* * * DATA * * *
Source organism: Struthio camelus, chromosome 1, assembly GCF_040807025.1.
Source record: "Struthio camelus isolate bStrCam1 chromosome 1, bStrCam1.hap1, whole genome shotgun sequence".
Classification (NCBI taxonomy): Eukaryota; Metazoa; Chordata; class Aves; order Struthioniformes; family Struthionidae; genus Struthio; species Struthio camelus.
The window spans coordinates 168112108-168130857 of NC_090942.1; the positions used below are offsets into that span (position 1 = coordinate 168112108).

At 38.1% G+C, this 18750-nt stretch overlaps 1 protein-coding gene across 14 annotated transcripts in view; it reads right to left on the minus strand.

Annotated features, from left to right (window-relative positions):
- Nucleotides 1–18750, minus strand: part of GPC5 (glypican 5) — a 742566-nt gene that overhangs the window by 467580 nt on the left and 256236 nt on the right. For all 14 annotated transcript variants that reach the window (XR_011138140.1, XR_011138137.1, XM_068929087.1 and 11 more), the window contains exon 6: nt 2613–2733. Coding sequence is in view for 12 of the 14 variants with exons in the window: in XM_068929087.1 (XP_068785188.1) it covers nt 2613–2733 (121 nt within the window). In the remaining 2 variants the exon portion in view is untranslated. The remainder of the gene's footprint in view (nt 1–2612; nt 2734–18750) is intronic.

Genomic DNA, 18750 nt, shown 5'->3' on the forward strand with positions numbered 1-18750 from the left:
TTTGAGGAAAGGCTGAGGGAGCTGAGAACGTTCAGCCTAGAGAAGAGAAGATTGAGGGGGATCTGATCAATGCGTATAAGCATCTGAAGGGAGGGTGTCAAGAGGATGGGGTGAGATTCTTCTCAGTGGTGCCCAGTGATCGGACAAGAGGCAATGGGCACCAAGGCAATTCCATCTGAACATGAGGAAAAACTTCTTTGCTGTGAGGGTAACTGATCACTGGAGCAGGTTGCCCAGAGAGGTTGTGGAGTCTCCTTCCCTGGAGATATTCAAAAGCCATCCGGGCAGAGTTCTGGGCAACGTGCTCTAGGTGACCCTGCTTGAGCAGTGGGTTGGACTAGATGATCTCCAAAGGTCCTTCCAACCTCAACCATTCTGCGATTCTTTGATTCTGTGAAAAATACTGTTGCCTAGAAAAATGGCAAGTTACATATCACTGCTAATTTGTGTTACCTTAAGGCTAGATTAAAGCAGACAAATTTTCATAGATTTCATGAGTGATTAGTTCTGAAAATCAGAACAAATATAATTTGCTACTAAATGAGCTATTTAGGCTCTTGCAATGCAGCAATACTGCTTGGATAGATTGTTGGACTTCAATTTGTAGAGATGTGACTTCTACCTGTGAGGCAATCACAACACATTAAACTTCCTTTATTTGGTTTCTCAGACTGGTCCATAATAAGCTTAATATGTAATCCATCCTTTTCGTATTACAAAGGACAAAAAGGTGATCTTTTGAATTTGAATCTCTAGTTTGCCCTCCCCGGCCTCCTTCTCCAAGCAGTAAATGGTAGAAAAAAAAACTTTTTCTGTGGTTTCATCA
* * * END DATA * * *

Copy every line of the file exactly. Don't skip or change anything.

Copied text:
Source organism: Struthio camelus, chromosome 1, assembly GCF_040807025.1.
Source record: "Struthio camelus isolate bStrCam1 chromosome 1, bStrCam1.hap1, whole genome shotgun sequence".
Classification (NCBI taxonomy): Eukaryota; Metazoa; Chordata; class Aves; order Struthioniformes; family Struthionidae; genus Struthio; species Struthio camelus.
The window spans coordinates 168112108-168130857 of NC_090942.1; the positions used below are offsets into that span (position 1 = coordinate 168112108).

At 38.1% G+C, this 18750-nt stretch overlaps 1 protein-coding gene across 14 annotated transcripts in view; it reads right to left on the minus strand.

Annotated features, from left to right (window-relative positions):
- Nucleotides 1–18750, minus strand: part of GPC5 (glypican 5) — a 742566-nt gene that overhangs the window by 467580 nt on the left and 256236 nt on the right. For all 14 annotated transcript variants that reach the window (XR_011138140.1, XR_011138137.1, XM_068929087.1 and 11 more), the window contains exon 6: nt 2613–2733. Coding sequence is in view for 12 of the 14 variants with exons in the window: in XM_068929087.1 (XP_068785188.1) it covers nt 2613–2733 (121 nt within the window). In the remaining 2 variants the exon portion in view is untranslated. The remainder of the gene's footprint in view (nt 1–2612; nt 2734–18750) is intronic.

Genomic DNA, 18750 nt, shown 5'->3' on the forward strand with positions numbered 1-18750 from the left:
TTTGAGGAAAGGCTGAGGGAGCTGAGAACGTTCAGCCTAGAGAAGAGAAGATTGAGGGGGATCTGATCAATGCGTATAAGCATCTGAAGGGAGGGTGTCAAGAGGATGGGGTGAGATTCTTCTCAGTGGTGCCCAGTGATCGGACAAGAGGCAATGGGCACCAAGGCAATTCCATCTGAACATGAGGAAAAACTTCTTTGCTGTGAGGGTAACTGATCACTGGAGCAGGTTGCCCAGAGAGGTTGTGGAGTCTCCTTCCCTGGAGATATTCAAAAGCCATCCGGGCAGAGTTCTGGGCAACGTGCTCTAGGTGACCCTGCTTGAGCAGTGGGTTGGACTAGATGATCTCCAAAGGTCCTTCCAACCTCAACCATTCTGCGATTCTTTGATTCTGTGAAAAATACTGTTGCCTAGAAAAATGGCAAGTTACATATCACTGCTAATTTGTGTTACCTTAAGGCTAGATTAAAGCAGACAAATTTTCATAGATTTCATGAGTGATTAGTTCTGAAAATCAGAACAAATATAATTTGCTACTAAATGAGCTATTTAGGCTCTTGCAATGCAGCAATACTGCTTGGATAGATTGTTGGACTTCAATTTGTAGAGATGTGACTTCTACCTGTGAGGCAATCACAACACATTAAACTTCCTTTATTTGGTTTCTCAGACTGGTCCATAATAAGCTTAATATGTAATCCATCCTTTTCGTATTACAAAGGACAAAAAGGTGATCTTTTGAATTTGAATCTCTAGTTTGCCCTCCCCGGCCTCCTTCTCCAAGCAGTAAATGGTAGAAAAAAAAACTTTTTCTGTGGTTTCATCA